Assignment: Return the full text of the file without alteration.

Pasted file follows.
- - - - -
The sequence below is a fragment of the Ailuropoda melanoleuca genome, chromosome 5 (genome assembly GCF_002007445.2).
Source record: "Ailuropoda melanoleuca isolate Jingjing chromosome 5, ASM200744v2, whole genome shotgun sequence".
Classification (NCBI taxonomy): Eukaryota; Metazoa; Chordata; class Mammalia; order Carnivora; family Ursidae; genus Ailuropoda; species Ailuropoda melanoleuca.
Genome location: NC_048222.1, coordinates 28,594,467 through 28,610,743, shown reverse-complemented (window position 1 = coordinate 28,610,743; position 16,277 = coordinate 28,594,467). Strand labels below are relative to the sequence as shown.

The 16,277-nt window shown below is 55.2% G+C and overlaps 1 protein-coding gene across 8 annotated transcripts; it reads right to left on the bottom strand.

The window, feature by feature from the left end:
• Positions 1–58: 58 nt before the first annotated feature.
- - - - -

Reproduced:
The sequence below is a fragment of the Ailuropoda melanoleuca genome, chromosome 5 (genome assembly GCF_002007445.2).
Source record: "Ailuropoda melanoleuca isolate Jingjing chromosome 5, ASM200744v2, whole genome shotgun sequence".
Classification (NCBI taxonomy): Eukaryota; Metazoa; Chordata; class Mammalia; order Carnivora; family Ursidae; genus Ailuropoda; species Ailuropoda melanoleuca.
Genome location: NC_048222.1, coordinates 28,594,467 through 28,610,743, shown reverse-complemented (window position 1 = coordinate 28,610,743; position 16,277 = coordinate 28,594,467). Strand labels below are relative to the sequence as shown.

The 16,277-nt window shown below is 55.2% G+C and overlaps 1 protein-coding gene across 8 annotated transcripts; it reads right to left on the bottom strand.

The window, feature by feature from the left end:
• Positions 1–58: 58 nt before the first annotated feature.